If you ask anyone about TechCrunch Disrupt NY 2016, they might remember the speakers, but they will definitely remember the hassle it was to get there. This past May, the three-day conference was held at the Brooklyn Cruise Terminal in the industrial area of Red Hook, Brooklyn, which is located more than 30 minutes walking from the nearest subway station. Many attendees fought over surge-priced Ubers and Lyfts (which were a bit hard to come by at the conference’s close, since we were in such a remote area), but some, including myself, trekked to the train—a walk that, via the conference’s slightly misleading address at 72 Bowne Street, included crossing an interstate highway and walking through a shipping yard where I had to step over hoses and other boating equipment. I eventually found a route that allowed me to avoid the shipping obstacles, but it tacked on some extra time.
Yesterday, The Next Web held its tech conference Momentum at the same location. Getting there, however, wasn’t too bad at all. DropCar, a new startup that provides both scheduled and on-demand valet, car storage and servicing, shuttled attendees from the Borough Hall subway stop in Brooklyn Heights directly to the Brooklyn Cruise Terminal’s front door. This cut my commute to the conference in half.
The shuttle service is a new product for DropCar, and this was one of their first attempts at it. The inspiration for the expansion actually came from the TechCrunch Disrupt NY conference, where DropCar provided valet services for those who drove to the terminal. After realizing how difficult and inconvenient the location choice made things for attendees without cars, the company thought they could fill that gap.
“This has to deal with underserved areas, and that goes back to our DNA as a company,” DropCar co-founder and CEO Spencer Richardson told the Observer. “We have an internal shuttling system we use to get around the city because a lot of the locations for our garages are in areas underserved by public transportation. We built the shuttling system to solve it internally first, and then when we looked at areas like Red Hook, it was a similar place to where we’d have a garage, so we thought to apply the same thing to the event.”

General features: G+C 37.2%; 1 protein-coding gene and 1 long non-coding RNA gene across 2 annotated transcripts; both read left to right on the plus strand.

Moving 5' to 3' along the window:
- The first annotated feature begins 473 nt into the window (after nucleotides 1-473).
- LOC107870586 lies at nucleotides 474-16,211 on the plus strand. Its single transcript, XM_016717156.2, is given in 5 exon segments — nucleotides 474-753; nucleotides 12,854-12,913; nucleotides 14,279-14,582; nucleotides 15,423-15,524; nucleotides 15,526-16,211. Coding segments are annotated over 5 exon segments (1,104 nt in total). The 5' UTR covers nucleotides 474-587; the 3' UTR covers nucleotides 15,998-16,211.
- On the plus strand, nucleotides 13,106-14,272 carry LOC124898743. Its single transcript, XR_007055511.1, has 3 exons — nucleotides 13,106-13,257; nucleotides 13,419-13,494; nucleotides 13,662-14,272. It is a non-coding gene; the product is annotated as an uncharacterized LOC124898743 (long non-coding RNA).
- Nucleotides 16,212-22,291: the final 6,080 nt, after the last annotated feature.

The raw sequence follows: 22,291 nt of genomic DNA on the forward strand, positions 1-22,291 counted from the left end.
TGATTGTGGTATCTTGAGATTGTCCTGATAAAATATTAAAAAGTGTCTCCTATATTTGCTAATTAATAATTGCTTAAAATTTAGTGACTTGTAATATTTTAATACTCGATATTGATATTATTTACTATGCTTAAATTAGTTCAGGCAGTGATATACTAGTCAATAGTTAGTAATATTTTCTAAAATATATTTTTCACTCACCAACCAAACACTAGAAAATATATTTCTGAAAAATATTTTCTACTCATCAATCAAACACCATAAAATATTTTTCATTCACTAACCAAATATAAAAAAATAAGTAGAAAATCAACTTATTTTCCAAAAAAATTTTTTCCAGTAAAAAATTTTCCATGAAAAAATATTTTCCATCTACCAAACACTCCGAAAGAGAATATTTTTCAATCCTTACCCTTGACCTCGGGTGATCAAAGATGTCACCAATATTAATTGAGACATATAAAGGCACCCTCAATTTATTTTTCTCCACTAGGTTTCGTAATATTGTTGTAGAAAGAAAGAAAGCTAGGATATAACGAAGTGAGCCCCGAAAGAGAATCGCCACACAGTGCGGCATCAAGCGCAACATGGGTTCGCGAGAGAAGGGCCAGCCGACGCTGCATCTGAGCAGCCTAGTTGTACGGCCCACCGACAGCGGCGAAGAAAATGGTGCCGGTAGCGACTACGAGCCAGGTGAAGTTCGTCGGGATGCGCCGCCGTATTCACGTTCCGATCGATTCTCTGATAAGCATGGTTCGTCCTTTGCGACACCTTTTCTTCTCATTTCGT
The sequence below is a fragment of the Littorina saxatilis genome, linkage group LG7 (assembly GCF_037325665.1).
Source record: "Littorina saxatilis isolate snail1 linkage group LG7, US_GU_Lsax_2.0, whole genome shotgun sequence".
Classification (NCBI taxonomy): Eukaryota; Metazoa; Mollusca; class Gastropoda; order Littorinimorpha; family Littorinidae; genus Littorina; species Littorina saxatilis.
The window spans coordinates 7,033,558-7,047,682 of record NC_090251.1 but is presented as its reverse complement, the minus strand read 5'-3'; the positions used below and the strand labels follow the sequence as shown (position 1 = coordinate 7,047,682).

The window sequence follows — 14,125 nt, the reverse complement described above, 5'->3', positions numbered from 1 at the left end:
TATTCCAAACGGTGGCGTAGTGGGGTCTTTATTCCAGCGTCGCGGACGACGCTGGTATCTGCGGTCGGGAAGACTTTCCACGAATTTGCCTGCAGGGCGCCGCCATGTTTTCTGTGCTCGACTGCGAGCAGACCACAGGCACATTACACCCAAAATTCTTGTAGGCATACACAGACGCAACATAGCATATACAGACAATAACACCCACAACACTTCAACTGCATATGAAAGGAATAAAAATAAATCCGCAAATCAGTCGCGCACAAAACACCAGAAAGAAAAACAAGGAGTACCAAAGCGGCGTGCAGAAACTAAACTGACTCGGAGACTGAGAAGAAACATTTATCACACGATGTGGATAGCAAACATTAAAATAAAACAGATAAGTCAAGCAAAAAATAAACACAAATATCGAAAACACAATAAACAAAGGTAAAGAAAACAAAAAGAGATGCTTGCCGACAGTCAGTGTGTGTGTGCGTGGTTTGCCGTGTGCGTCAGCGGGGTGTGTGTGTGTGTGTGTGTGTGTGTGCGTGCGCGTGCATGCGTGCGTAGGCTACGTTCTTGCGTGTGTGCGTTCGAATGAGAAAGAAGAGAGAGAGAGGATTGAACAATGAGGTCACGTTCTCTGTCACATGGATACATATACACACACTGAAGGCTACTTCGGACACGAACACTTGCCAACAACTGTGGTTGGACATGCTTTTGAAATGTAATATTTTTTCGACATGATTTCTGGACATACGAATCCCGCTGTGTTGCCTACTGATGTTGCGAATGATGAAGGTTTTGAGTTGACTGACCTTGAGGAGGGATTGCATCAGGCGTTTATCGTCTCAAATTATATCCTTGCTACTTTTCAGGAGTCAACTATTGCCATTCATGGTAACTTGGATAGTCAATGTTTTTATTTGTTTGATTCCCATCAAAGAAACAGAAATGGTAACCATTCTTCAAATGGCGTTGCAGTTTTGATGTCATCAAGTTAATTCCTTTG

DropCar launched in July 2015 with a team of five people. Now, the company—which has raised millions in venture capital— is experiencing 100 percent quarter over quarter growth and employs just shy of 150 people. Over 80 percent of business has been from organic referrals rather than marketing and advertising.
“We love the tech community, and we want to be involved in these events,” Richardson said. “We don’t do paid sponsorships because we grow via partnerships and integrations. We do this as opposed to giving them money to put our logo on the conference website. It‘s a more meaningful way, and they don’t leave thinking ‘they had a really cool booth.’ They leave thinking ‘they saved my ass because I didn’t have to walk in the cold.'”
Richardson said it’s starting with events and promotions, but that it’s something that is potentially an extension of the business as a whole as well.
“We’re definitely going to do more,” he said. “When I talked to the organizers and other people there and got great feedback, it showed me we’re onto something that people appreciated. That’s the sentiment I loved the most—the ‘I was excited about the event but not getting there.’”
Richardson realized the true demand for the product last night when he bumped into an attendee from the Momentum conference at a separate event.
“Someone came up with a TNW badge on and thanked me for the shuttle saying, ‘Spencer, it was great!’ It was cool to have a guy at a completely separate event saying a big part of the reason he was even able to make it to the second event was because the ease of the shuttle saved him so much time, because the events overlapped,” he said.